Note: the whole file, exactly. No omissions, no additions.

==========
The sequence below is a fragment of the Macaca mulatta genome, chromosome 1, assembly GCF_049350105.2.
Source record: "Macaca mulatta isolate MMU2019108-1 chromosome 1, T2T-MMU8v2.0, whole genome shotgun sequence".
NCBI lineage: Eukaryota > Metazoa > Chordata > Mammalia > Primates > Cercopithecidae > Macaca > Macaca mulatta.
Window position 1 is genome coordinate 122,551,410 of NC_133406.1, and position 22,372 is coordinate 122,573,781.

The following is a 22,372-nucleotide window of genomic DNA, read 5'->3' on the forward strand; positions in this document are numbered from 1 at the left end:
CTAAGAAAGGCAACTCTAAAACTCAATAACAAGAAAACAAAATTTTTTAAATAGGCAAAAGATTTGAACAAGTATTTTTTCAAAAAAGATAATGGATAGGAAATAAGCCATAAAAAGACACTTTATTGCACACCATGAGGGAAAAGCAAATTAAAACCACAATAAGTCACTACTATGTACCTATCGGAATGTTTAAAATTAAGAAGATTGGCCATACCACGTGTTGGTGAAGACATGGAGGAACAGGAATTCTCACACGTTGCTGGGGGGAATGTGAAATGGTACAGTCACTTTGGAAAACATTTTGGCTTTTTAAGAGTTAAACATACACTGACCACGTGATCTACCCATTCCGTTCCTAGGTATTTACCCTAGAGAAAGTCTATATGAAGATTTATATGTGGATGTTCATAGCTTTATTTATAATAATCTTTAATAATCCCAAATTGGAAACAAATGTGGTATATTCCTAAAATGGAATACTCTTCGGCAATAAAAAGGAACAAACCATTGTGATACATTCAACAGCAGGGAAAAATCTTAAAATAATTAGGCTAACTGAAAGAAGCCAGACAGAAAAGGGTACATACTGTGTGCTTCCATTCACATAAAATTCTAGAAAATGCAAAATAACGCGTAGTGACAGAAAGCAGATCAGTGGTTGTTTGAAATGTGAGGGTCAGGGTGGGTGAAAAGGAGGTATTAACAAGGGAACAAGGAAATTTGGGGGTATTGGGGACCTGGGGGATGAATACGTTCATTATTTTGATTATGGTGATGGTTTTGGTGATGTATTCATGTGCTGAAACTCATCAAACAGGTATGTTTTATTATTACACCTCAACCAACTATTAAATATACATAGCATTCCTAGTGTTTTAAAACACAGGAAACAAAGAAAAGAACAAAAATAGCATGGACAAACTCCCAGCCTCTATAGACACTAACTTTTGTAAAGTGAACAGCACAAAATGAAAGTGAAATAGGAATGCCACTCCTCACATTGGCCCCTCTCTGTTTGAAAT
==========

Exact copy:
The sequence below is a fragment of the Macaca mulatta genome, chromosome 1, assembly GCF_049350105.2.
Source record: "Macaca mulatta isolate MMU2019108-1 chromosome 1, T2T-MMU8v2.0, whole genome shotgun sequence".
NCBI lineage: Eukaryota > Metazoa > Chordata > Mammalia > Primates > Cercopithecidae > Macaca > Macaca mulatta.
Window position 1 is genome coordinate 122,551,410 of NC_133406.1, and position 22,372 is coordinate 122,573,781.

The following is a 22,372-nucleotide window of genomic DNA, read 5'->3' on the forward strand; positions in this document are numbered from 1 at the left end:
CTAAGAAAGGCAACTCTAAAACTCAATAACAAGAAAACAAAATTTTTTAAATAGGCAAAAGATTTGAACAAGTATTTTTTCAAAAAAGATAATGGATAGGAAATAAGCCATAAAAAGACACTTTATTGCACACCATGAGGGAAAAGCAAATTAAAACCACAATAAGTCACTACTATGTACCTATCGGAATGTTTAAAATTAAGAAGATTGGCCATACCACGTGTTGGTGAAGACATGGAGGAACAGGAATTCTCACACGTTGCTGGGGGGAATGTGAAATGGTACAGTCACTTTGGAAAACATTTTGGCTTTTTAAGAGTTAAACATACACTGACCACGTGATCTACCCATTCCGTTCCTAGGTATTTACCCTAGAGAAAGTCTATATGAAGATTTATATGTGGATGTTCATAGCTTTATTTATAATAATCTTTAATAATCCCAAATTGGAAACAAATGTGGTATATTCCTAAAATGGAATACTCTTCGGCAATAAAAAGGAACAAACCATTGTGATACATTCAACAGCAGGGAAAAATCTTAAAATAATTAGGCTAACTGAAAGAAGCCAGACAGAAAAGGGTACATACTGTGTGCTTCCATTCACATAAAATTCTAGAAAATGCAAAATAACGCGTAGTGACAGAAAGCAGATCAGTGGTTGTTTGAAATGTGAGGGTCAGGGTGGGTGAAAAGGAGGTATTAACAAGGGAACAAGGAAATTTGGGGGTATTGGGGACCTGGGGGATGAATACGTTCATTATTTTGATTATGGTGATGGTTTTGGTGATGTATTCATGTGCTGAAACTCATCAAACAGGTATGTTTTATTATTACACCTCAACCAACTATTAAATATACATAGCATTCCTAGTGTTTTAAAACACAGGAAACAAAGAAAAGAACAAAAATAGCATGGACAAACTCCCAGCCTCTATAGACACTAACTTTTGTAAAGTGAACAGCACAAAATGAAAGTGAAATAGGAATGCCACTCCTCACATTGGCCCCTCTCTGTTTGAAAT